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The gastrointestinal tract is involved in physiological regulation, including regulation of metabolism and feeding behavior, through the secretion of gut hormones and generation of signals via receptors in response to nutrients. Several G protein-coupled receptors (GPCRs) have been identified as sensors of lipids, such as fatty acids, monoacylglycerols (MAGs), and their metabolites, the levels of which are increased in the intestine after meals. GPR40 and 120 are well-known receptors for dietary long-chain fatty acids and their metabolites produced by gut microbiota. In addition, GPR119 is a receptor for MAGs [i.e. 2-oleoylglycerol (2-OG)], lysophosphatidylcholine (LPC), and fatty acid ethanolamides (FAEs) [i.e. oleoylethanolamide (OEA)]. Although enterocytes, enteroendocrine cells, and neural fibers have been postulated to sense lipids via GPCRs in the gut, most studies imply that enteroendocrine cells are the primary cells that sense lipids, which results in the production of hormones like cholecystokinin (CCK) and glucagon-like peptide-1 (GLP-1) after a meal.

Miki Igarashi, Tetsuhiko Hayakawa, Haruka Tanabe, Keita Watanabe, ... Ikuo Kimura

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Current Issue

Selective ablation of P53 in pancreatic beta cells fails to ameliorate glucose metabolism in genetic, dietary and pharmacological models of diabetes mellitus

Celina Uhlemeyer, Nadine Müller, Michael Rieck, Jennifer Kuboth, ... Bengt-Frederik Belgardt

Objective

Beta cell dysfunction and death are critical steps in the development of both type 1 and type 2 diabetes (T1D and T2D), but the underlying mechanisms are incompletely understood. Activation of the essential tumor suppressor and transcription factor P53 (also known as TP53 and Trp53 in mice) was linked to beta cell death in vitro and has been reported in several diabetes mouse models and beta cells of humans with T2D. In this article, we set out to determine the beta cell specific role of P53 in beta cell dysfunction, cell death and development of diabetes in vivo.

Methods

We generated beta cell specific P53 knockout (P53BKO) mice and used complementary genetic, dietary and pharmacological models of glucose intolerance, beta cell dysfunction and diabetes development to evaluate the functional role of P53 selectively in beta cells. We further analyzed the effect of P53 ablation on beta cell survival in isolated pancreatic islets exposed to diabetogenic stress inducers ex vivo by flow cytometry.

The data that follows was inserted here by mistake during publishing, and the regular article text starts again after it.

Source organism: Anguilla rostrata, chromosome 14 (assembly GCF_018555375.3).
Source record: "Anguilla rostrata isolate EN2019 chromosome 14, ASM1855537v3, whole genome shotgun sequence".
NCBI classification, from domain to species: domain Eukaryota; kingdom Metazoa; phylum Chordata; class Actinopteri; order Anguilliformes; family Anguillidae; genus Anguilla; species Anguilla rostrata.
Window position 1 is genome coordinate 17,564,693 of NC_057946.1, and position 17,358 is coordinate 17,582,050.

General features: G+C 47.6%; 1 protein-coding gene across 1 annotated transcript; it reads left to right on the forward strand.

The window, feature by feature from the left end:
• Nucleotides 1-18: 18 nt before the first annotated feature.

Results

Beta cell specific ablation of P53/Trp53 failed to ameliorate glucose tolerance, insulin secretion or to increase beta cell numbers in genetic, dietary and pharmacological models of diabetes. Additionally, loss of P53 in beta cells did not protect against streptozotocin (STZ) induced hyperglycemia and beta cell death, although STZ-induced activation of classical pro-apoptotic P53 target genes was significantly reduced in P53BKO mice. In contrast, Olaparib mediated PARP1 inhibition protected against acute ex vivo STZ-induced beta cell death and islet destruction.

Conclusions

Our study reveals that ablation of P53 specifically in beta cells is unexpectedly unable to attenuate beta cell failure and death in vivo and ex vivo. While during development and progression of diabetes, P53 and P53-regulated pathways are activated, our study suggests that P53 signaling is not essential for loss of beta cells or beta cell dysfunction. P53 in other cell types and organs may predominantly regulate systemic glucose homeostasis.

Selective ablation of P53 in pancreatic beta cells fails to ameliorate glucose metabolism in genetic, dietary and pharmacological models of diabetes mellitus

Celina Uhlemeyer, Nadine Müller, Michael Rieck, Jennifer Kuboth, ... Bengt-Frederik Belgardt

Objective

Beta cell dysfunction and death are critical steps in the development of both type 1 and type 2 diabetes (T1D and T2D), but the underlying mechanisms are incompletely understood. Activation of the essential tumor suppressor and transcription factor P53 (also known as TP53 and Trp53 in mice) was linked to beta cell death in vitro and has been reported in several diabetes mouse models and beta cells of humans with T2D. In this article, we set out to determine the beta cell specific role of P53 in beta cell dysfunction, cell death and development of diabetes in vivo.

Methods

We generated beta cell specific P53 knockout (P53BKO) mice and used complementary genetic, dietary and pharmacological models of glucose intolerance, beta cell dysfunction and diabetes development to evaluate the functional role of P53 selectively in beta cells. We further analyzed the effect of P53 ablation on beta cell survival in isolated pancreatic islets exposed to diabetogenic stress inducers ex vivo by flow cytometry.

Results

Beta cell specific ablation of P53/Trp53 failed to ameliorate glucose tolerance, insulin secretion or to increase beta cell numbers in genetic, dietary and pharmacological models of diabetes. Additionally, loss of P53 in beta cells did not protect against streptozotocin (STZ) induced hyperglycemia and beta cell death, although STZ-induced activation of classical pro-apoptotic P53 target genes was significantly reduced in P53BKO mice. In contrast, Olaparib mediated PARP1 inhibition protected against acute ex vivo STZ-induced beta cell death and islet destruction.

Conclusions

Our study reveals that ablation of P53 specifically in beta cells is unexpectedly unable to attenuate beta cell failure and death in vivo and ex vivo. While during development and progression of diabetes, P53 and P53-regulated pathways are activated, our study suggests that P53 signaling is not essential for loss of beta cells or beta cell dysfunction. P53 in other cell types and organs may predominantly regulate systemic glucose homeostasis.

2021 impact factor: 8.568

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